Roundup Reunion – Day 2 (09/15): Sandpoint Day

We were originally scheduled to choose two of three possible events for today, but the boat ride was cancelled due to some mechanical problems, so we visited two local “attractions” in Sandpoint.

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In the morning we went to Parnell Ranch. This is where the Clydesdale breed of horses has been being saved for the past 40 years of so. This had not been one of my choices, since I have been to Budweiser Clydesdale crèches in both New Hampshire and St. Louis. I am so glad to have come here. The family owned farmers are so passionate about the development and continuity of this breed. They so love their horses and their progenitors.

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The dad farmer told us what had prompted his father to start saving horses to save the breed. After the advent of motorized transport, “millions” of draft horses were loaded onto trains and taken away to be slaughtered. If it had not been for a few men like Parnell’s dad, we would have no Clydesdales today. They gave us three experiences with the horses.

First up, how they braid the horse’s main and tail when it’s being shown. We saw a lovely mare get braided up while her 4-month old baby, Jack, was taking a nap.

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Then we took a ride in a wagon drawn by two of the horses. We got to look at the farm’s two breeding stallions. The younger one was a mighty force, neck arched, nostrils flared, high knee trotting, up and down the fence. Exuberance!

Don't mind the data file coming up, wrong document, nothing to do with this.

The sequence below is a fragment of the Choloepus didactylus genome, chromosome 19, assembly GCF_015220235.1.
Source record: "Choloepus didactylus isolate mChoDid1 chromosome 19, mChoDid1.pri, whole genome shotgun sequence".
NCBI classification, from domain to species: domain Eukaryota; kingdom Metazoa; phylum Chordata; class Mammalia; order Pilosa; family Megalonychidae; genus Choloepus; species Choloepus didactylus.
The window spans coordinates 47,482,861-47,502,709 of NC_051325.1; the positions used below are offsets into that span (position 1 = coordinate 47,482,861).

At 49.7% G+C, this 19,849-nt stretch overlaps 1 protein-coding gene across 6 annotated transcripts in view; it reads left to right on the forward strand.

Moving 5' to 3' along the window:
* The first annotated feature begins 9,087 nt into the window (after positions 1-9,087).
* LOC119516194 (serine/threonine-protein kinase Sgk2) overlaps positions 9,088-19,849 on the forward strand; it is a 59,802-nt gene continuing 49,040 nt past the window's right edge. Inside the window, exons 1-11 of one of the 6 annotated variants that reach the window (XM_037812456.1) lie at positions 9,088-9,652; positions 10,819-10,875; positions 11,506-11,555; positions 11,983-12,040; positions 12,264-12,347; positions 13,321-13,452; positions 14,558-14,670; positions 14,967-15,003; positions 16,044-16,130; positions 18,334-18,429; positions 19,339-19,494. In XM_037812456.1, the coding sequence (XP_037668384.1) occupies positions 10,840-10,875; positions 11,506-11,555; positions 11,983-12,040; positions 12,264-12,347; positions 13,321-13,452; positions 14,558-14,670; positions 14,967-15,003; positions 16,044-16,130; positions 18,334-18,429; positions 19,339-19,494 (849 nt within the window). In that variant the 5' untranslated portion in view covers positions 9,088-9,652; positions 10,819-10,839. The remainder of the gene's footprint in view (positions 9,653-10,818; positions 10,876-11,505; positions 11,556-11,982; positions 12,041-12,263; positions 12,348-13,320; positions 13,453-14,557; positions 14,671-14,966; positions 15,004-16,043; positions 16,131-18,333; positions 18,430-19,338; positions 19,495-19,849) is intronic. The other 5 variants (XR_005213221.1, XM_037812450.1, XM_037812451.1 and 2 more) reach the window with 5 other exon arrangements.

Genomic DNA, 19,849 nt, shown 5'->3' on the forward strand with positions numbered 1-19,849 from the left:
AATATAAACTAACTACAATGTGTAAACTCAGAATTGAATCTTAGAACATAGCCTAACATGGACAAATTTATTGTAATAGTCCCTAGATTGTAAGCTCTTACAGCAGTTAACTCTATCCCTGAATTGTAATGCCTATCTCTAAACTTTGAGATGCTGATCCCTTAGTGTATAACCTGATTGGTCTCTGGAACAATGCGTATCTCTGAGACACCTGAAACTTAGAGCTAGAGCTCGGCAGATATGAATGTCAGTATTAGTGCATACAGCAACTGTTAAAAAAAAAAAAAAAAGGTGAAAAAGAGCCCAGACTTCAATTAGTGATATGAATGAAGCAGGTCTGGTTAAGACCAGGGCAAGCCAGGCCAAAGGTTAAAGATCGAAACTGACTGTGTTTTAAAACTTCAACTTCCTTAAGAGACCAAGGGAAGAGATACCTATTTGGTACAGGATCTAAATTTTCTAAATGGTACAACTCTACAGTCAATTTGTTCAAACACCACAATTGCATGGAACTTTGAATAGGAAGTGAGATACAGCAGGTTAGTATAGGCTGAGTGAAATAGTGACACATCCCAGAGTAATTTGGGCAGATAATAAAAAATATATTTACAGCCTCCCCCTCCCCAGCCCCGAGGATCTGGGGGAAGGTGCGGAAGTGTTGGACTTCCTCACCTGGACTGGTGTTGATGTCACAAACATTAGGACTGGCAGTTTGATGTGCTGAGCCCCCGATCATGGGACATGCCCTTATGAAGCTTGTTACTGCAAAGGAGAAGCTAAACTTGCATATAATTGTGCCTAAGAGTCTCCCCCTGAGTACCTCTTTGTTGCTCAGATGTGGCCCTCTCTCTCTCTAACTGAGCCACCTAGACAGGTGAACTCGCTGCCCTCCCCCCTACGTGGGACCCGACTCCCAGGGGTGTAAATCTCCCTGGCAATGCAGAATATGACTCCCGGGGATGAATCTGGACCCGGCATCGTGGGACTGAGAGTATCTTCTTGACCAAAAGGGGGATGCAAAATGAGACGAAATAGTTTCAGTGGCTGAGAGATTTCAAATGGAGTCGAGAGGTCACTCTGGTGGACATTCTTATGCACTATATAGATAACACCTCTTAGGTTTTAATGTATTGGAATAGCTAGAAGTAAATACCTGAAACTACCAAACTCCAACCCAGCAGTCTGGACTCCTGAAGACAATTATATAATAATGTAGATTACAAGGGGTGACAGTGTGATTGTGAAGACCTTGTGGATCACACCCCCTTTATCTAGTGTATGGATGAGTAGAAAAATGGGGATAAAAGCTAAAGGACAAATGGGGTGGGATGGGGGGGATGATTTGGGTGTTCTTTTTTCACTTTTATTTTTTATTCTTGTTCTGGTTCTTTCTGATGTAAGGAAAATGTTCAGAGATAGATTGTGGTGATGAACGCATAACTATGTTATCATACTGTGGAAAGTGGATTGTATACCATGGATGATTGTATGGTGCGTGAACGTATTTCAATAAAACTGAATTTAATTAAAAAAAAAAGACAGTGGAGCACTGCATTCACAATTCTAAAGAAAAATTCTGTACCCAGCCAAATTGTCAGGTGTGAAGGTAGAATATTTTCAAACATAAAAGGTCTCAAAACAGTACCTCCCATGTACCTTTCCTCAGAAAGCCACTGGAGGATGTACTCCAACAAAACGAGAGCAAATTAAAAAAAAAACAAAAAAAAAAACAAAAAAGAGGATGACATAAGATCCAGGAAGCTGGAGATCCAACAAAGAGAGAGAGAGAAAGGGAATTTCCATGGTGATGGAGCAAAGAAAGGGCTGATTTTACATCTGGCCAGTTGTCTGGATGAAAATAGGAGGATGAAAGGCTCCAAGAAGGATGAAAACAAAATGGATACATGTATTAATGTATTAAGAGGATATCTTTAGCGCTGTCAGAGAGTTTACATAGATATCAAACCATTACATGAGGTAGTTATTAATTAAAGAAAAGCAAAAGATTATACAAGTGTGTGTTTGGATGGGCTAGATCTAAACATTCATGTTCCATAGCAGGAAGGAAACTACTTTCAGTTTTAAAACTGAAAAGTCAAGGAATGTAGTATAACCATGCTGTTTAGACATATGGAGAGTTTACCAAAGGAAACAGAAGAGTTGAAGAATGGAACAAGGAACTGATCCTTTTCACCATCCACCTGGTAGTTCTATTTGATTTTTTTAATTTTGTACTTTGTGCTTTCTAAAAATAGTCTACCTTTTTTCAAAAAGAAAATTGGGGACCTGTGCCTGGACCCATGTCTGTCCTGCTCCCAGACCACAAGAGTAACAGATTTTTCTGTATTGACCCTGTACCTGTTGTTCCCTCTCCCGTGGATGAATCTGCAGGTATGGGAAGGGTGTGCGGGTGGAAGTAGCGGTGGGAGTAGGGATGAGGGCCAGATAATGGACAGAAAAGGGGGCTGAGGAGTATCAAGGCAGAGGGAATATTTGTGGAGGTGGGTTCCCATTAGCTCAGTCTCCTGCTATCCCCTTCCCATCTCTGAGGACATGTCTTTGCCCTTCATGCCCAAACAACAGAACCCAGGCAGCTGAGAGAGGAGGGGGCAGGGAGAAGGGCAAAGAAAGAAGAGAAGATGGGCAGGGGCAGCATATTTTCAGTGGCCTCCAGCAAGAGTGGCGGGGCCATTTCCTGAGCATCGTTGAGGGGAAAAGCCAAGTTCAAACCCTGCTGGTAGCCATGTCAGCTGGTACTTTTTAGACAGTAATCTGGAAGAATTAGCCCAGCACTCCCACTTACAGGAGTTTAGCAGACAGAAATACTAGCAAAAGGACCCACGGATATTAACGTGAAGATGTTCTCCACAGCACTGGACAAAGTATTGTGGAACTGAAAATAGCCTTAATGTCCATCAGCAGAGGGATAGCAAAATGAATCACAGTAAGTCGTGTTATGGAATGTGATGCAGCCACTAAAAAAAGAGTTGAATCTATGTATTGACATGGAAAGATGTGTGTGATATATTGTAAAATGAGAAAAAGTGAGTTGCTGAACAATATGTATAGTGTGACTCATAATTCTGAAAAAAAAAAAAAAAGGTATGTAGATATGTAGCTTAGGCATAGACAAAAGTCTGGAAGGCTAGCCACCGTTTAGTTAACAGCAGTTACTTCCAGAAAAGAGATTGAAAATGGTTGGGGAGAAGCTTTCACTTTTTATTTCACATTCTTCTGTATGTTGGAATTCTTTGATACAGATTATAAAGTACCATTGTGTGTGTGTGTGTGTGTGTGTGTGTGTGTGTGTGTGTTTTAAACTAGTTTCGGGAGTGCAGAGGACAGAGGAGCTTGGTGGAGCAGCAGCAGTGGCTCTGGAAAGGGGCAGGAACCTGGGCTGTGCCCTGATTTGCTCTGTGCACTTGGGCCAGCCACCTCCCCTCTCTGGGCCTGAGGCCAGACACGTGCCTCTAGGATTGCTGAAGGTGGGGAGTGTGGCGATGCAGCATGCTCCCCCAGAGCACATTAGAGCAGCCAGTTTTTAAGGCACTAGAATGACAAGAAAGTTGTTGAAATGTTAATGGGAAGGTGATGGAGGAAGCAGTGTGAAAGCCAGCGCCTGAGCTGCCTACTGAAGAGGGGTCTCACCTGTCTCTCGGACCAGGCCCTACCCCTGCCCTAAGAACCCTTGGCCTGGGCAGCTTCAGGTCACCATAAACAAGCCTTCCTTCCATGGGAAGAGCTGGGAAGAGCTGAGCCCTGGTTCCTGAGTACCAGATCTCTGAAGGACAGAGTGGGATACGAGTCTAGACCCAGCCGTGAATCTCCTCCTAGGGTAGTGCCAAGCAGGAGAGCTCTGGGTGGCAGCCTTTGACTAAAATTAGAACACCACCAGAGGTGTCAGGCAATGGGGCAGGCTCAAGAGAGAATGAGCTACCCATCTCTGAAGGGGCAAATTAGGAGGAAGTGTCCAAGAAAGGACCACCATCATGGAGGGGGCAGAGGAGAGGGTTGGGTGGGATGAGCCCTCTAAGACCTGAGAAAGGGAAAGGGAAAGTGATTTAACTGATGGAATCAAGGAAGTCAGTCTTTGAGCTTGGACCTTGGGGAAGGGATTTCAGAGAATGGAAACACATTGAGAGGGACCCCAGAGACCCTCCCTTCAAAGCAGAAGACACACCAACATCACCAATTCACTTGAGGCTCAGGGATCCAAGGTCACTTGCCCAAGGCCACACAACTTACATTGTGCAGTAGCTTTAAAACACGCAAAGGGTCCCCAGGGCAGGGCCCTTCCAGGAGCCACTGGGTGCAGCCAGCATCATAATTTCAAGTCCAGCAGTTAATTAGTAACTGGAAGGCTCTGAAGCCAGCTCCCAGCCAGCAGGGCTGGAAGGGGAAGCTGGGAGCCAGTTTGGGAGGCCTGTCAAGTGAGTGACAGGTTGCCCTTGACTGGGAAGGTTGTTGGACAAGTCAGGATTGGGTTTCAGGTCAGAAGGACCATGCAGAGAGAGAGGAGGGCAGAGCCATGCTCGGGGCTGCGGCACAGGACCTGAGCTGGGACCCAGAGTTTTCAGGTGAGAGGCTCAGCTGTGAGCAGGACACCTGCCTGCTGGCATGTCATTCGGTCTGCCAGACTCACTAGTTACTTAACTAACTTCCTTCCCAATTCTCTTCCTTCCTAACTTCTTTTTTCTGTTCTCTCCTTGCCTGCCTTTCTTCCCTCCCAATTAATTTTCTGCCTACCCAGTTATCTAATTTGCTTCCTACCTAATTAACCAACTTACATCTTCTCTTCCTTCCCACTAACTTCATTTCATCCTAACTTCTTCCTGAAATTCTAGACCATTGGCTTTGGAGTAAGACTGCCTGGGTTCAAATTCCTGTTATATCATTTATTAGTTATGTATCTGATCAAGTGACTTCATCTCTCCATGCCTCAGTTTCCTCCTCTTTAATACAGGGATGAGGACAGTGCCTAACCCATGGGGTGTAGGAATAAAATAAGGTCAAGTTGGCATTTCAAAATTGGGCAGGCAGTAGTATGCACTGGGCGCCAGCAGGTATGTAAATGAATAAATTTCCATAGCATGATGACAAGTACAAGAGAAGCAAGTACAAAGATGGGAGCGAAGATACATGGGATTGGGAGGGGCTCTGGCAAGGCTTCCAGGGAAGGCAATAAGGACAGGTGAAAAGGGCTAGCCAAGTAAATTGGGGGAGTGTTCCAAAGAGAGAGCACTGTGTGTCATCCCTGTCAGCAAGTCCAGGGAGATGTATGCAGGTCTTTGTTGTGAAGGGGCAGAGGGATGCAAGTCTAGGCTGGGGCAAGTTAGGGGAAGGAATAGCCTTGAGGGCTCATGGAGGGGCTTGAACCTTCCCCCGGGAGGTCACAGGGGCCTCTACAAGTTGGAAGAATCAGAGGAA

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After the wagon ride, we got to spend time with the farmer wife, who is the force behind today’s breeding program. She told us all about the artificial insemination process from collecting semen to inseminating mares to following the pregnancy and attending the birth of the young horse. She also shared the technology of shipping semen to other farms.

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These folks are so passionate about the work they are doing, clearly a labor of love. The love shows in every act they take in their work and I am so glad to have been able to share a few hours with them.

In the afternoon we visited the Bird Museum of Aviation and Invention.

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While most of us loved this showy collection of the late Dr. Bird’s aircraft, automobiles, inventions and the inventions of his friends and colleagues, I found it an overwhelming muddle. I couldn’t find a focus. Just a jumbled accumulation of machines and pictures.

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Dr. Bird was surely a genius of high order and clearly contributed to the good of medicine and mankind, but this place was bizarre. On the other hand the road overlooking the private airstrip, provided the best views of Lake Pendoreille we have seen yet.

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In the evening, we received a presentation from the Girl Scout national organization addressing what they are planning to do about volunteer engagement, particularly with alumnae as are most of us old Roundup-ers. The day ended with signing – one old Regional song after another. We are such dinosaurs and we have such beautiful voices.

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